Thursday, March 5, 2015
Response to a Comment by Ned Block
Ned Block writes:
“I think what Sinha showed is that there is a critical period for object-perception. [Ned is referring to my post “Perceptual Transparency and Sinha’s Observations” 1/20/15] He did not show that we have to learn cross-modal connections. There is a ton of data showing that human-babies have built-in cross modal connections at birth. Human babies will turn toward a sound at birth. And human babies prefer to look at a picture of the pacifier they have in their mouth. Also babies imitate facial expressions.” [you can find a video by searching under “Neonate Imitation”]
Ned is absolutely right. I did not know about the critical period. Here is some material on that from the National Institutes of Health:
“This idea of a developmental critical period is largely based on animal studies performed during the 1960s. It’s an influential idea which many researchers use as a basis to design and interpret experiments and many doctors use to make treatment decisions.
Nonetheless, there have been a few rare cases of blind patients who gained sight later in life and learned to recognize some objects. Furthermore, children born blind with cataracts but who had gained sight from surgery a few months after birth eventually learned to recognize most objects. These cases suggest that our brains may be able to learn to see regardless of whether we have vision problems during the critical period.
Every child Project Prakash treats provides one more reason to think that the brain is more flexible than we once thought. So far, the project has treated 200 children, many of whom are older than six years of age. Nine of "the children have been described in scientific journal articles. The average age of these children was 13 years old, ranging from 7 to 24.
Although they do not have perfect vision, all of them have learned to recognize most objects and can rely on their vision to work and play like people who grew up with normal vision. These results support the idea that our brains can learn to recognize objects after the critical period.”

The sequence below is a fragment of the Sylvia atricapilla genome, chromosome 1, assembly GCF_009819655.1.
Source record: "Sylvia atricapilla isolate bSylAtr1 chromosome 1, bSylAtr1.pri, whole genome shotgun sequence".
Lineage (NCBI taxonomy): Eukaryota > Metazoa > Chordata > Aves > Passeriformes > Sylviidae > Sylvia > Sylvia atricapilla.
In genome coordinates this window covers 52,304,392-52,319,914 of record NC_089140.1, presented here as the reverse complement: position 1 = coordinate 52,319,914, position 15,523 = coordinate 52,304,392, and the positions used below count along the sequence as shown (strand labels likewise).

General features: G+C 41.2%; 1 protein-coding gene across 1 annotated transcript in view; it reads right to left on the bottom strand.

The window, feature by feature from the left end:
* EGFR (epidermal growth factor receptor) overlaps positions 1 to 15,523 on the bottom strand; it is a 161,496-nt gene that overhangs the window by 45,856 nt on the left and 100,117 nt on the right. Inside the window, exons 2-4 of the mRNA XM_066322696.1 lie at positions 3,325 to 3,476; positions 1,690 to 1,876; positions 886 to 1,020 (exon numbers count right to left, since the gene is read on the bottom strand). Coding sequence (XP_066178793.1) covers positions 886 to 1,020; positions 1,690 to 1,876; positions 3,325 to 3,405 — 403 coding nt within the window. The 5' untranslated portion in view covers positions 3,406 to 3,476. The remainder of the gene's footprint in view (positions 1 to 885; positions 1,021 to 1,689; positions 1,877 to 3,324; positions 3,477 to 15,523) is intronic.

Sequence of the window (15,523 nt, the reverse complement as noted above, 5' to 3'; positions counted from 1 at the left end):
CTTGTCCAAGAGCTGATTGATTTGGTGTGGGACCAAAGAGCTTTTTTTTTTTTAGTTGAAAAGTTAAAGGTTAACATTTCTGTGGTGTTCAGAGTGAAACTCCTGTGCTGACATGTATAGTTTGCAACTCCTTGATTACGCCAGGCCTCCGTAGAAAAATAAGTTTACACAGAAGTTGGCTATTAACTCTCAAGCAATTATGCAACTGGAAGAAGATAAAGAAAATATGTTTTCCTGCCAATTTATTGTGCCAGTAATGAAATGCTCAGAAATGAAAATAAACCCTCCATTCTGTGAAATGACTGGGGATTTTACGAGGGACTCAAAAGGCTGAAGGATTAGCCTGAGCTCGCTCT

How does this information affect the case I have been making in these posts? That case is directed against the idea that visual experiences are intrinsically transparent, as Tye has claimed. But the Sinha-Held observations as well as Held’s experiments with kittens in the 1960s show that, regardless of whether it be because visual-haptic connections have to be learned (as I thought) or because they have to be activated during a critical period, as is now believed, they are not universally present – not in the case in which that activation fails to occur. Nor is it the case that in the first hours after sight is restored, the visual objects are experienced as of “external” objects. To quote again [see my post “More on Transparency” 2/2/15] from the description given by Ostrovsky et al (who examined the children in India immediately afer they received the corneal implants)—
“they pointed to regions of different hues and luminances as distinct objects. This approach greatly oversegmented the images and partitioned them into meaningless regions, which would be unstable across different views and uninformative regarding object identity”.
The visual experiences of those children at those times weren’t “transparent” to them. Afortiori, transparency is not an intrinsic property of visual experiences. I added that the visual-haptic connections are “quickly learned”, and I would now say, “quickly activated”, but my point is unaffected: “transparency” is not an intrinsic feature of visual experience.